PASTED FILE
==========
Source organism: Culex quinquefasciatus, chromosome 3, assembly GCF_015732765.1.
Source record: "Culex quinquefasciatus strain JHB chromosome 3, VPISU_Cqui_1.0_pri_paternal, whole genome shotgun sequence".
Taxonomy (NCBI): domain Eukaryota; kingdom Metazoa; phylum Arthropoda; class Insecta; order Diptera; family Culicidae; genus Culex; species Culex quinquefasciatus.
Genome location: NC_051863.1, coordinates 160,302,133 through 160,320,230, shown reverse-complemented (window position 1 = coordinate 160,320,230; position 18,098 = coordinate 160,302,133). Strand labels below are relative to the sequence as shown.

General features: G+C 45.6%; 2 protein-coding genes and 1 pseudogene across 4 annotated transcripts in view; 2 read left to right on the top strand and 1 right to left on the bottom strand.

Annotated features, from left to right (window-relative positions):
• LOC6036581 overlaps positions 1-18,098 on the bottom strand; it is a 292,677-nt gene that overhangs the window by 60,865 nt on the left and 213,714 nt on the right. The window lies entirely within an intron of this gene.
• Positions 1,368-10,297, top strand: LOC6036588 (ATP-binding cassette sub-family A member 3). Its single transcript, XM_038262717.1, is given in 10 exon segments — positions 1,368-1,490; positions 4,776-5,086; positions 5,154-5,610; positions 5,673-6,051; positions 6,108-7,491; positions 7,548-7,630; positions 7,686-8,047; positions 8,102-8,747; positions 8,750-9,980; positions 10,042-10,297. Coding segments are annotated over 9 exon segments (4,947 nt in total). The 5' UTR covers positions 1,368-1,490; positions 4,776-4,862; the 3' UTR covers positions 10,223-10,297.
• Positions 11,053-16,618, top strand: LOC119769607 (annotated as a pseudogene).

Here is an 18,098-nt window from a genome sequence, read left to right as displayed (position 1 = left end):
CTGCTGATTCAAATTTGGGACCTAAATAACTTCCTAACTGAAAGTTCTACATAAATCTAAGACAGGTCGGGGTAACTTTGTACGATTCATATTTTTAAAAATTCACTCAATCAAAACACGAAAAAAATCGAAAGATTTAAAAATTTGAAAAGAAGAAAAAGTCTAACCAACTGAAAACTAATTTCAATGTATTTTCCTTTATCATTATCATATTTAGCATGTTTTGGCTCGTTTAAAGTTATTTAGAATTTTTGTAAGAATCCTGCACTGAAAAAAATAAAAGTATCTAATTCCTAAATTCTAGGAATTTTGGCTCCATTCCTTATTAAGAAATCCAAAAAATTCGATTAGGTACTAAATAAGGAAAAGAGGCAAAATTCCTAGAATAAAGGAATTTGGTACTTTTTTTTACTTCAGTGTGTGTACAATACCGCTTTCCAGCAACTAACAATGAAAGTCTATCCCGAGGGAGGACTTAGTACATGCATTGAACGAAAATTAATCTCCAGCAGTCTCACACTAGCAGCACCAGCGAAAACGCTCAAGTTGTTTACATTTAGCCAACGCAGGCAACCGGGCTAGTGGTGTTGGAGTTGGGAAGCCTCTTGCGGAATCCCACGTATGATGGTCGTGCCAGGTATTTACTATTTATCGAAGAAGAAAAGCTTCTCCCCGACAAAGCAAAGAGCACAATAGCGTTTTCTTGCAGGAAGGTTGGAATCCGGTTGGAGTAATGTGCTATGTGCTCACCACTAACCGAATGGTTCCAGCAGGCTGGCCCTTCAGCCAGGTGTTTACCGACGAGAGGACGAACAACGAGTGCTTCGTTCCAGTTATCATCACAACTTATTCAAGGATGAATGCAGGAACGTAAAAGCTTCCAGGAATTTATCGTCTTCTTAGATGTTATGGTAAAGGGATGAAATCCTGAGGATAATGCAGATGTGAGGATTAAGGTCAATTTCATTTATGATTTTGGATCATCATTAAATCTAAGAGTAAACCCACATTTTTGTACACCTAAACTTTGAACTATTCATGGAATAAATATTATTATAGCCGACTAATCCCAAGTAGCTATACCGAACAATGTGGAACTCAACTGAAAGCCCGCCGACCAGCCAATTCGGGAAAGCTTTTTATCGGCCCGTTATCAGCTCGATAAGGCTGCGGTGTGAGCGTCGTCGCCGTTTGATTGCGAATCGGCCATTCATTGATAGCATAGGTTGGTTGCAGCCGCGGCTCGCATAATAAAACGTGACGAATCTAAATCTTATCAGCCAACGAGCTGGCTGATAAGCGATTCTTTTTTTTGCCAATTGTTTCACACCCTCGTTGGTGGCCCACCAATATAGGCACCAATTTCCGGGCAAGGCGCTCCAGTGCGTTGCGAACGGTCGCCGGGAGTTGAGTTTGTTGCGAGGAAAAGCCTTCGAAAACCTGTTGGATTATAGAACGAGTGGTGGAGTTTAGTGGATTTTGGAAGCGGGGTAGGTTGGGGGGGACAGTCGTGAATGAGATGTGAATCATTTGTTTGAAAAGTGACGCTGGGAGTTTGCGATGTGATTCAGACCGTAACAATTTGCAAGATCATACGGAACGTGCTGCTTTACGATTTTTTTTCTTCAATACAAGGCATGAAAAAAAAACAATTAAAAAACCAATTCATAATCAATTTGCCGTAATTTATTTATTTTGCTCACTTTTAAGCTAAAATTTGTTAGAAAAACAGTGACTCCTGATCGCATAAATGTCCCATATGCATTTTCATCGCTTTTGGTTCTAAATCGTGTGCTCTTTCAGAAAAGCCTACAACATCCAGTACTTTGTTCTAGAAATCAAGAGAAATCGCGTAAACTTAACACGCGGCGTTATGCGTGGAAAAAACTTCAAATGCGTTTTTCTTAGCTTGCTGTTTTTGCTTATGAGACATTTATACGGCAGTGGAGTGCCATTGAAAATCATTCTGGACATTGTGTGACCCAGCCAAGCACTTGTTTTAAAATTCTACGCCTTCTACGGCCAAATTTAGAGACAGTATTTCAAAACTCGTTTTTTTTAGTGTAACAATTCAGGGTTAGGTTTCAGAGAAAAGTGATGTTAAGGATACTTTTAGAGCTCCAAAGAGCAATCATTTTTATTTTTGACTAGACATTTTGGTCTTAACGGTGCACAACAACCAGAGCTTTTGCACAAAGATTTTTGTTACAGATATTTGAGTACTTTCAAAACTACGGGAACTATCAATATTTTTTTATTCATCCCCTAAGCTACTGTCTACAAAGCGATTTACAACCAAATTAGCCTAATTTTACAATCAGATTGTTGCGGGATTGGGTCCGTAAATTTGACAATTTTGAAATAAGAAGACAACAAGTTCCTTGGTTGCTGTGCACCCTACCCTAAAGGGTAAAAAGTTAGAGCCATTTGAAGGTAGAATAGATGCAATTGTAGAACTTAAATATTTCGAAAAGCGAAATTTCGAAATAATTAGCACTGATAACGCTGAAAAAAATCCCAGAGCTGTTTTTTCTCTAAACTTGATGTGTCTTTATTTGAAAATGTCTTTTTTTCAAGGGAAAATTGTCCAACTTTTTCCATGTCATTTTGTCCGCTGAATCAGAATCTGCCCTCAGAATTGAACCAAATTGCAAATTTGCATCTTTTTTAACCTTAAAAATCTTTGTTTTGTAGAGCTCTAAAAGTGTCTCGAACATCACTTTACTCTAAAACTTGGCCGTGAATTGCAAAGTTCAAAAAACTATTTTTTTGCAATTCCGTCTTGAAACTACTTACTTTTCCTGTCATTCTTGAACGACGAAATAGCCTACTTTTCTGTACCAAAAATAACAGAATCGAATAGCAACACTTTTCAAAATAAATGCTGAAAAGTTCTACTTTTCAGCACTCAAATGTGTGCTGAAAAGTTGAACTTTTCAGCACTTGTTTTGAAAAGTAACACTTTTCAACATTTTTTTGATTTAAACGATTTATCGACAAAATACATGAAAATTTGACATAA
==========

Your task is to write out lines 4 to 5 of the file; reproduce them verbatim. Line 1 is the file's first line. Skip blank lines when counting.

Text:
Genome location: NC_051863.1, coordinates 160,302,133 through 160,320,230, shown reverse-complemented (window position 1 = coordinate 160,320,230; position 18,098 = coordinate 160,302,133). Strand labels below are relative to the sequence as shown.

General features: G+C 45.6%; 2 protein-coding genes and 1 pseudogene across 4 annotated transcripts in view; 2 read left to right on the top strand and 1 right to left on the bottom strand.